Some days it feels like all your toddler does is act out. One moment the two of you are enjoying a walk, the next moment she's having a screaming fit because you only had dry cereal for snack, not cheesy crackers. If your little one was an easygoing infant, this can be particularly daunting. Even though you know that acting out is perfectly normal toddler behavior, it can still be hard to deal with a child who seems to have constant temper tantrums. But you can, especially if you keep in mind that the toddler years are blessedly short.
Prevention: The Best Defense Is A Good Offense
Accentuate the positive. Catch your toddler being good as much as possible so she doesn't need to throw a fit to get your attention.
Know your child's limits. Don't try to take a tired toddler out to lunch or expect him to easily adapt to changes in his routine.
Give her control. Not all of the control, of course, and certainly not when she's been screaming for it. Letting her pick whether she wants to wear the purple shirt or the green shirt gives her autonomy in an appropriate way.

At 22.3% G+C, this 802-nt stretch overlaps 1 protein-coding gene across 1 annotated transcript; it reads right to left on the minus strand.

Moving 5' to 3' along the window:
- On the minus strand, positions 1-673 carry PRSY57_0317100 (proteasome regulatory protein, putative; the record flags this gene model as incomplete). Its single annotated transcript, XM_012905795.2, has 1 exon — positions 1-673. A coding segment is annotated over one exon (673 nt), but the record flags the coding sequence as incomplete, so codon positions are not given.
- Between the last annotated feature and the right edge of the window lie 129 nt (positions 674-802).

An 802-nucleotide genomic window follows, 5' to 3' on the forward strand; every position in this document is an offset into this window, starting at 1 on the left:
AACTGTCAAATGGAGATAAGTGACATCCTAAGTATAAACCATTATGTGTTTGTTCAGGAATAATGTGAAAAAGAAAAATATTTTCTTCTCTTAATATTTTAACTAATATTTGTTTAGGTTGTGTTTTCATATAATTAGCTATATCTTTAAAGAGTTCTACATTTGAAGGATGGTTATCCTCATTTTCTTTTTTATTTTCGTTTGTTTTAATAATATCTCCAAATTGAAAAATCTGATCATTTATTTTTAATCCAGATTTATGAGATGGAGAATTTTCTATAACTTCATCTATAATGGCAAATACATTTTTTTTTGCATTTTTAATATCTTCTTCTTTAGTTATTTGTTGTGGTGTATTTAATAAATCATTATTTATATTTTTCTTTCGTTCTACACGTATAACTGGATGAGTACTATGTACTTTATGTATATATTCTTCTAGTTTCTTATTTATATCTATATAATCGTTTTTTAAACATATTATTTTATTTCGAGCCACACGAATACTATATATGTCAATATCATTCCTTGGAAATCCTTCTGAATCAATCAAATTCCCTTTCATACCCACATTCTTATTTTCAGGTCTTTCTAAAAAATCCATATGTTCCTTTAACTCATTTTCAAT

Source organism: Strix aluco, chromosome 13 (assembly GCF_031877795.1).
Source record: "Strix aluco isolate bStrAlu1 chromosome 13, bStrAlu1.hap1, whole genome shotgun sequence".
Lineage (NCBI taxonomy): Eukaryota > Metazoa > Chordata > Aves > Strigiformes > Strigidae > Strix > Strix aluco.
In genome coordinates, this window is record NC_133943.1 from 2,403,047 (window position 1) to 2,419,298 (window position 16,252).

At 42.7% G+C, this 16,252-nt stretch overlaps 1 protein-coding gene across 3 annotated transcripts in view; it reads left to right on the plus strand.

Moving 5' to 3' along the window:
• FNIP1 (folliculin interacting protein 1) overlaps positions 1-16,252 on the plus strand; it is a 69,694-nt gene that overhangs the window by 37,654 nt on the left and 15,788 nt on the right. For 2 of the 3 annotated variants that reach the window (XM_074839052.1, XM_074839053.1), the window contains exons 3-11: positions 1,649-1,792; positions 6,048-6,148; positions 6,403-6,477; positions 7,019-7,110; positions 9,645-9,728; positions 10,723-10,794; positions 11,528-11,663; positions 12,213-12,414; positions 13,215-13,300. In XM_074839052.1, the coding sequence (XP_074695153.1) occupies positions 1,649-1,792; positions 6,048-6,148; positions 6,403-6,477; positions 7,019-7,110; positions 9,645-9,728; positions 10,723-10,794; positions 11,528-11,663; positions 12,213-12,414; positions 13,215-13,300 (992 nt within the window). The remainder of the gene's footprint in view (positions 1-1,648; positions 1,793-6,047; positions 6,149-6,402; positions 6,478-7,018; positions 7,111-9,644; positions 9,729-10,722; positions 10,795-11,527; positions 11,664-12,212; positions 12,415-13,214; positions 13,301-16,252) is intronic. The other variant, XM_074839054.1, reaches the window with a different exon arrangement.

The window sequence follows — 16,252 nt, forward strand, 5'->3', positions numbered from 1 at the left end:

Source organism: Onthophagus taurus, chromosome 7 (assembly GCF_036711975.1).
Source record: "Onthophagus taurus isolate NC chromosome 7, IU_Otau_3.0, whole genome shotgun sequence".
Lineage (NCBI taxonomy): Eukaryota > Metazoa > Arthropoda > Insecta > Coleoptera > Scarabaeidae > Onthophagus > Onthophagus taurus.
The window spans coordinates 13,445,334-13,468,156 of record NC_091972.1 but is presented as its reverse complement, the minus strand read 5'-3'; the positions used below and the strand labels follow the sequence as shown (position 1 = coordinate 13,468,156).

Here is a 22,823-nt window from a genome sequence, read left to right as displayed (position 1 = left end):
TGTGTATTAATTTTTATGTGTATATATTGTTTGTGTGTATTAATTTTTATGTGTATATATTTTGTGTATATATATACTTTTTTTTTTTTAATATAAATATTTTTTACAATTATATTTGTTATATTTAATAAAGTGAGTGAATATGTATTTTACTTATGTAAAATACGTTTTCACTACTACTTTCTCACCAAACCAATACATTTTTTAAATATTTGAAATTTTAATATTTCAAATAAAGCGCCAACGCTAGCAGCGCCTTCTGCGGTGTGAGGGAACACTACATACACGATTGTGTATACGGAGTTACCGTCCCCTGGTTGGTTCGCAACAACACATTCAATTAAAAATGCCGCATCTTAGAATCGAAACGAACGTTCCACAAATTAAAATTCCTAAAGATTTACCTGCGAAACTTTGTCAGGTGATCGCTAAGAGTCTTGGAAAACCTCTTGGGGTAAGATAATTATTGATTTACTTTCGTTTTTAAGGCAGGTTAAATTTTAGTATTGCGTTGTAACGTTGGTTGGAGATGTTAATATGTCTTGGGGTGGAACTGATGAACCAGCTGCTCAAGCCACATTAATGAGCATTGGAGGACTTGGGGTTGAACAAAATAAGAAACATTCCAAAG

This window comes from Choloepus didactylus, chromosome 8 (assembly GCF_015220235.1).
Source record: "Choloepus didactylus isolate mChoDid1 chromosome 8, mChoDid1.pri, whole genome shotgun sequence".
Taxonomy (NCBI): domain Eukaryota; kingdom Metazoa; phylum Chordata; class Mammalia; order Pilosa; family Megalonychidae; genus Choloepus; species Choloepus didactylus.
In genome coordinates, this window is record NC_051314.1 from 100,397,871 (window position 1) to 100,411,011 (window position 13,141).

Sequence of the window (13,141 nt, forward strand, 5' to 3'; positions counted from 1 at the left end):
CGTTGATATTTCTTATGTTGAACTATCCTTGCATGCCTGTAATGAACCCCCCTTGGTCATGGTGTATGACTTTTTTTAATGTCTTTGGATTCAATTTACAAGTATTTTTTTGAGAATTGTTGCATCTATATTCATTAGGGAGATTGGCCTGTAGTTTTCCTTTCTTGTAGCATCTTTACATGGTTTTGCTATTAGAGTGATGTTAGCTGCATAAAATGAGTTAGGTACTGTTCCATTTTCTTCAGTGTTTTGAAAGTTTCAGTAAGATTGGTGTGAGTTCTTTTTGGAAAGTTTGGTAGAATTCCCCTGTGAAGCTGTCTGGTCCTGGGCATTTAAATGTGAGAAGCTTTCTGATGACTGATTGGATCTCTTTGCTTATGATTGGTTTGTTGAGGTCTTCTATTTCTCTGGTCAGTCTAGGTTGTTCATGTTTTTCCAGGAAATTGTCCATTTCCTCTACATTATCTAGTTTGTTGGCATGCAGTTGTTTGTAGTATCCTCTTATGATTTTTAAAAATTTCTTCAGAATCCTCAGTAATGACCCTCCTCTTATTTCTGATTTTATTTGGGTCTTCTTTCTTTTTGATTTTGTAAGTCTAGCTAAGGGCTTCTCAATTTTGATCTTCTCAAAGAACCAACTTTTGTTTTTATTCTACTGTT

Distract him. If he's heading for his brother's block creation, distract him by offering him another exciting toy that is more age appropriate. If he's heading toward the parking lot near the playground, whisk him off to the slide.
Dealing: Even the Best Offense Has To Get Off the Field Sometimes
Remain calm. Getting frazzled will just make things worse.
Restate the problem. Toddlers get especially upset when they don't think you understand them, so make it clear that you know what your little one wants by saying something like, "Logan wants the blocks."
Give a short explanation only. You can't talk a toddler out of her tantrum. Just say, "You are too little for these blocks," and then move on.
Ignore it if you can. If your toddler is on the playroom floor or strapped into his car seat, try ignoring him until he calms down. You don't want him to associate acting out with getting his way.
Go to a safe, quiet place. You can't ignore a tantrum in the middle of a restaurant, but you can take your toddler out to the car to have his meltdown.
Use time out. For behaviors you can't ignore like hitting and biting, take your child to a small stool for time out. Set the kitchen timer for one minute per year of age. Your young toddler may not be ready to stay there on her own, but you can quietly stay with her until his minute is up.